syngenta-chemchina-deal John Deere

Drilling down on Syngenta/ChemChina news

The divestitures required differ by market but the deal moves forward in U.S. and EU

The press wires lit up this week with news that ChemChina's $43 billion deal to buy Syngenta got approval from two key markets. The U.S. approval came through Tuesday, April 4 and the EU followed the next day. This follows word that the Dow/DuPont deal got conditional European Commission approval earlier in March and as part of that DuPont sold some key tech to FMC.

For Syngenta, both regional approvals come with stipulations that must be met for the deals to close. Here's a look at what we know about the stipulations by market area.

US pushes sale of key products

In review by the Federal Trade Commission it was found that there could be "significant competitive harm in the U.S." for three pesticides:

  • The herbicide paraquat, used for clearing fields prior to the growing season.
  • The insecticide abamectin, used primarily with citrus and tree nut crops to kill mites, psyllid and leafminers.
  • The fungicide chlorothalonil, used mainly in the potato and peanut markets.

Syngenta has branded products in each of those categories with significant market share in the U.S. ChemChina's subsidiary Adama happens to be first or second in market position for generic versions of these same products. As part of the U.S. deal ChemChina would sell all rights and assets of Adama's U.S. paraquat, abamectin and chlorothalonil businesses to California-based AMVAC.

This deal is part of a consent decree from the U.S. Federal Trade Commission and is key to approval of the ChemChina/Syngenta deal. The FTC consent decree is subject to public comment for 30 days beginning April 4. After that the commission will decide whether to make the proposed consent order final.

Competitive concerns differ in the EU

The European Commission looked at a range of issues as part of its approval of the deal including concerns regarding fungicides, herbicides, insecticides and seed treatment products. As part of those concerns ChemChina agreed to a wide range of commitments so the deal could go through, and the EC has agreed.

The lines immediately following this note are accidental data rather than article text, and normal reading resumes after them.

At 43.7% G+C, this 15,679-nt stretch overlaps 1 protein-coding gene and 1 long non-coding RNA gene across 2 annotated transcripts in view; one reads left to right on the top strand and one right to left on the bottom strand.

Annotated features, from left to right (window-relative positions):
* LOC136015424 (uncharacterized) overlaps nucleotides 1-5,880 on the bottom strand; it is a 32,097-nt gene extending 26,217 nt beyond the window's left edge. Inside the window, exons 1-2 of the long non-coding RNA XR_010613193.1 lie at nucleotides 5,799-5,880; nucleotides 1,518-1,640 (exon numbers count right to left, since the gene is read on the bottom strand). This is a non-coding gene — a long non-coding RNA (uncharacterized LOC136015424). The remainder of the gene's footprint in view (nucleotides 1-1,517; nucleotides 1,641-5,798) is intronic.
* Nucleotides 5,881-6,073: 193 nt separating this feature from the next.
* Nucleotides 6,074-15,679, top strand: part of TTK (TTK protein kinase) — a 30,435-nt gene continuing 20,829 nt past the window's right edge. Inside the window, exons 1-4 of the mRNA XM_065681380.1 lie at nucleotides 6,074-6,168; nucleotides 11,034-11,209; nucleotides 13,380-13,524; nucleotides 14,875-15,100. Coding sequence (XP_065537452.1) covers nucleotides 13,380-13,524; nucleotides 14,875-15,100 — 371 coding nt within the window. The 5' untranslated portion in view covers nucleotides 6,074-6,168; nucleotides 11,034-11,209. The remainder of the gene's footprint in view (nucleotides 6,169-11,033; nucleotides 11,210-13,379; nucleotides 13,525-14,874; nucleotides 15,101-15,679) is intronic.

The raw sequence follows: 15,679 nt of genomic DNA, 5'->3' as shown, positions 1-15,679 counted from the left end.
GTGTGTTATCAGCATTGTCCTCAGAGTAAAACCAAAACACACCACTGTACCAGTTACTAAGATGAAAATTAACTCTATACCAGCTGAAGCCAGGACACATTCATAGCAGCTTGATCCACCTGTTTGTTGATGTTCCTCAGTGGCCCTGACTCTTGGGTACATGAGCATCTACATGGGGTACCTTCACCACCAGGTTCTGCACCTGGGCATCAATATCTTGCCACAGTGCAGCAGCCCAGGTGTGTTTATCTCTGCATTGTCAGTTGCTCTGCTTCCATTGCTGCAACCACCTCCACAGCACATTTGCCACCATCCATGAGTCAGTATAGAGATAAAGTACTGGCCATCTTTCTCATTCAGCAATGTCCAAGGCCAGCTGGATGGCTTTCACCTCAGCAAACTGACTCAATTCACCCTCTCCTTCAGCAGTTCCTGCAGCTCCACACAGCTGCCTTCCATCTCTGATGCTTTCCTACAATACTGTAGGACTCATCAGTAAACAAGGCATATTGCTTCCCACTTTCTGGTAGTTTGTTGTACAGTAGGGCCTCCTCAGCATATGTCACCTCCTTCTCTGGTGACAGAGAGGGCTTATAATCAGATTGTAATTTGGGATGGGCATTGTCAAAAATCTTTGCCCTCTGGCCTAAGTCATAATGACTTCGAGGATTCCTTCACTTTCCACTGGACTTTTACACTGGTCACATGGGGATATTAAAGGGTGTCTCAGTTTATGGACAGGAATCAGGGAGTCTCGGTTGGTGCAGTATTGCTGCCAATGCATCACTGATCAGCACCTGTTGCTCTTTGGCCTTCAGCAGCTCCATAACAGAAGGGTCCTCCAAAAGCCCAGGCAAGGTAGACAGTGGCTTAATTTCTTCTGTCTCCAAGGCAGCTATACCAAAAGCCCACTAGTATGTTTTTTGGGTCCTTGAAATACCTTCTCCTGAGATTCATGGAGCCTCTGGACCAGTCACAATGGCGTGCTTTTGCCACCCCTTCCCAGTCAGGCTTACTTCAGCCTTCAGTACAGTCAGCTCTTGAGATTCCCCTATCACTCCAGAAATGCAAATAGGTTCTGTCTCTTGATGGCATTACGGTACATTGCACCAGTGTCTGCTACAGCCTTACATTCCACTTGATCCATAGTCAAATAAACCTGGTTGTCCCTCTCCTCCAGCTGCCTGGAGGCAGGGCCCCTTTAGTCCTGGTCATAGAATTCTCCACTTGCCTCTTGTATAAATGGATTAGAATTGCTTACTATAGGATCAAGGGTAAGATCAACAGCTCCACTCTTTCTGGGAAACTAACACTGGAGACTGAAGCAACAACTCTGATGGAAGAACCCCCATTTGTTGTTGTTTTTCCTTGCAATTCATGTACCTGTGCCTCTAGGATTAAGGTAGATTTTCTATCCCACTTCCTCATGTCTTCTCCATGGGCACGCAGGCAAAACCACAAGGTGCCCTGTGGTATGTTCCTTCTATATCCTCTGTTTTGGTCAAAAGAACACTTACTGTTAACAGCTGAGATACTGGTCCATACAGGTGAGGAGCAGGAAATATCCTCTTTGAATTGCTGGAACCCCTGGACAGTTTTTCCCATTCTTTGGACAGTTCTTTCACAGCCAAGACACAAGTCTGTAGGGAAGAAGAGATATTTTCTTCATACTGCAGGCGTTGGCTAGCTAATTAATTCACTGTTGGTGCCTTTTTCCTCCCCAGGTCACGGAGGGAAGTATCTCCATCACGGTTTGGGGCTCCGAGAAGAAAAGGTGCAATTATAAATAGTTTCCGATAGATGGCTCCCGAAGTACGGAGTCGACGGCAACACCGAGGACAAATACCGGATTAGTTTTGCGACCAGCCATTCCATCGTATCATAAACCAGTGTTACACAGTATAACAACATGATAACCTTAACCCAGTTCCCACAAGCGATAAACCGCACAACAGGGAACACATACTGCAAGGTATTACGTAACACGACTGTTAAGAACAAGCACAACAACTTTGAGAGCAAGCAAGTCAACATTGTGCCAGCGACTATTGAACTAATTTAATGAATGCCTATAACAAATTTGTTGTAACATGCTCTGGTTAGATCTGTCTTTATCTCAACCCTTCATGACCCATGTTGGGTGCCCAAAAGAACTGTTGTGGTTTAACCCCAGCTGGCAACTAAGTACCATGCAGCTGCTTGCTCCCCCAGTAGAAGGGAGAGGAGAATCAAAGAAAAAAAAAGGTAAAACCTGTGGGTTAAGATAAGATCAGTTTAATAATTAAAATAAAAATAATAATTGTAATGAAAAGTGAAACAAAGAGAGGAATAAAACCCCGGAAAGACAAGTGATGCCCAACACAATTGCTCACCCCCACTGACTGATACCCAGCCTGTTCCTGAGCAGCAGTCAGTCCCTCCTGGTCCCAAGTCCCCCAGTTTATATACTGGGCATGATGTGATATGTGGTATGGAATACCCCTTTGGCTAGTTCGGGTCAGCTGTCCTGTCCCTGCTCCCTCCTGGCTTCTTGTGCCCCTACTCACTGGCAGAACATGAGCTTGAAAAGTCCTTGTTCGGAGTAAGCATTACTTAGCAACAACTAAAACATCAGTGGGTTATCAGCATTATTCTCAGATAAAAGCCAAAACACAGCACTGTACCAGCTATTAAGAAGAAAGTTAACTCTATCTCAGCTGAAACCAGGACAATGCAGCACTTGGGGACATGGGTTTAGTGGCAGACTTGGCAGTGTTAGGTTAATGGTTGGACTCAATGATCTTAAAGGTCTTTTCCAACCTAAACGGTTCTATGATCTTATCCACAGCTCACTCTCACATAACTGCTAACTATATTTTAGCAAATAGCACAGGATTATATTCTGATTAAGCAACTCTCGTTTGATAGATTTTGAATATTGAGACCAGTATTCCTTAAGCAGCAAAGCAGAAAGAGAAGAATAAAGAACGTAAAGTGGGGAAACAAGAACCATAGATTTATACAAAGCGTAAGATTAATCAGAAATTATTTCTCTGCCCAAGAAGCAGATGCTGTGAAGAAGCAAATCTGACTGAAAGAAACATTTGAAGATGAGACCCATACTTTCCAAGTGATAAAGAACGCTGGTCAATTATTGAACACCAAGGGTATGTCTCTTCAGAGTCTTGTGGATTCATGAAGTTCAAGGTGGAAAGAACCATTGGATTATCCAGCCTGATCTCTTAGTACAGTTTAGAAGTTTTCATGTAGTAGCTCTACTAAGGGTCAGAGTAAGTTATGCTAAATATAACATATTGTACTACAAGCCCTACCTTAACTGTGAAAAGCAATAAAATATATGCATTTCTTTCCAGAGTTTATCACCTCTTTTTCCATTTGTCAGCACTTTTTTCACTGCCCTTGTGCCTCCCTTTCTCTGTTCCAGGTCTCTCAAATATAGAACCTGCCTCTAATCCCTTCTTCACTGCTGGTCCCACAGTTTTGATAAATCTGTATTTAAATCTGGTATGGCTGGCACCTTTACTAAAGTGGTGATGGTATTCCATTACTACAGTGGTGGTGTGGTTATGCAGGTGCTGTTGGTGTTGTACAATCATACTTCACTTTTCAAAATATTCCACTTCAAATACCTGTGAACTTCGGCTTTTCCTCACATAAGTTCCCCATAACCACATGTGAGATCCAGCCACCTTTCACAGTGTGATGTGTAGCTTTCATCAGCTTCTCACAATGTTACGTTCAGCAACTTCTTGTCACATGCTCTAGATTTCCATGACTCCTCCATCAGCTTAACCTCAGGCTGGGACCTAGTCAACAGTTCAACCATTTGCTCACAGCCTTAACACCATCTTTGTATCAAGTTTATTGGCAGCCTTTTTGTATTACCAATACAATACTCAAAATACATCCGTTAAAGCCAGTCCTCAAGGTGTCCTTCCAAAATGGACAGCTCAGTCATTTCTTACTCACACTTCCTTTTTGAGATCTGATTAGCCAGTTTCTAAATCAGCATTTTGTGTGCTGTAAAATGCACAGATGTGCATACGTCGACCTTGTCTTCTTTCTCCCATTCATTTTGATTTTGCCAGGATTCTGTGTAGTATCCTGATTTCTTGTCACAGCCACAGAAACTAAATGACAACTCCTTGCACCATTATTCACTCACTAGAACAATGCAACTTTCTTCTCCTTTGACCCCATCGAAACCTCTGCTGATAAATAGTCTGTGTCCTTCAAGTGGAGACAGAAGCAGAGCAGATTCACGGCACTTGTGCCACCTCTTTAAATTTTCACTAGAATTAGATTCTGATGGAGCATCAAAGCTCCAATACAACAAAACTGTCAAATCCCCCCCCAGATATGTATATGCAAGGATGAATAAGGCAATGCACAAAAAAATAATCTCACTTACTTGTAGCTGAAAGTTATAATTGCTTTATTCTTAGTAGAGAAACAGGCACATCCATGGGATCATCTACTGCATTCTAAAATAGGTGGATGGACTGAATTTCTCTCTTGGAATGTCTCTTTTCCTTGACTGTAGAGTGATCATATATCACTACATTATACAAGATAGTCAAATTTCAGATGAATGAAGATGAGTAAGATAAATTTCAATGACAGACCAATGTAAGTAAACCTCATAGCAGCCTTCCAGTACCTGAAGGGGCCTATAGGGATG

Those moves include the fact that ChemChina will divest a significant part of Adama's existing pesticide business including fungicides for cereals, fruits and oilseed rape; herbicides for cereals, corn, sunflower and vegetables; insecticides for cereals, corn, fruits, oilseed rape, and vegetables; and its seed treatment products for cereals and sugar beets.

Some of Syngenta's pesticides, "notably fungicides for vegetables; and herbicides for cereals, vegetables and sunflower would be sold," according to the commission. When queried by Farm Industry News, a Syngenta spokesman only noted that they could be no more specific about would be sold than what was listed by the European Commission, which was the vague statement about fungicides and herbicides.

In addition, 29 of Adama's generic pesticides under development and access to third parties to studies and field trials for the products would be sold.

A significant part of Adama's plant growth regulator business for cereals is to be divested.

And finally relevant intangible assets underpinning divested pesticide and plant growth regulator products would be sold; and the company would also make available relevant personnel.

While AMVAC is listed as the U.S. buyer for the assets listed in that agreement, no buyer was listed by the European Commission. How that shakes out remains to be seen. FMC made its deal with DuPont last week and its chair is on the record saying the company is not in the market for more spin-off products.

BASF is often rumored as a potential buyer of spin-off properties. It remains to be seen who snatches up the generic products that ChemChina is spinning off; and what products Syngenta will be forced to sell.

The ChemChina/Syngenta deal is expected to close the second quarter of 2017; and it appears to be on track.

Stay tuned.

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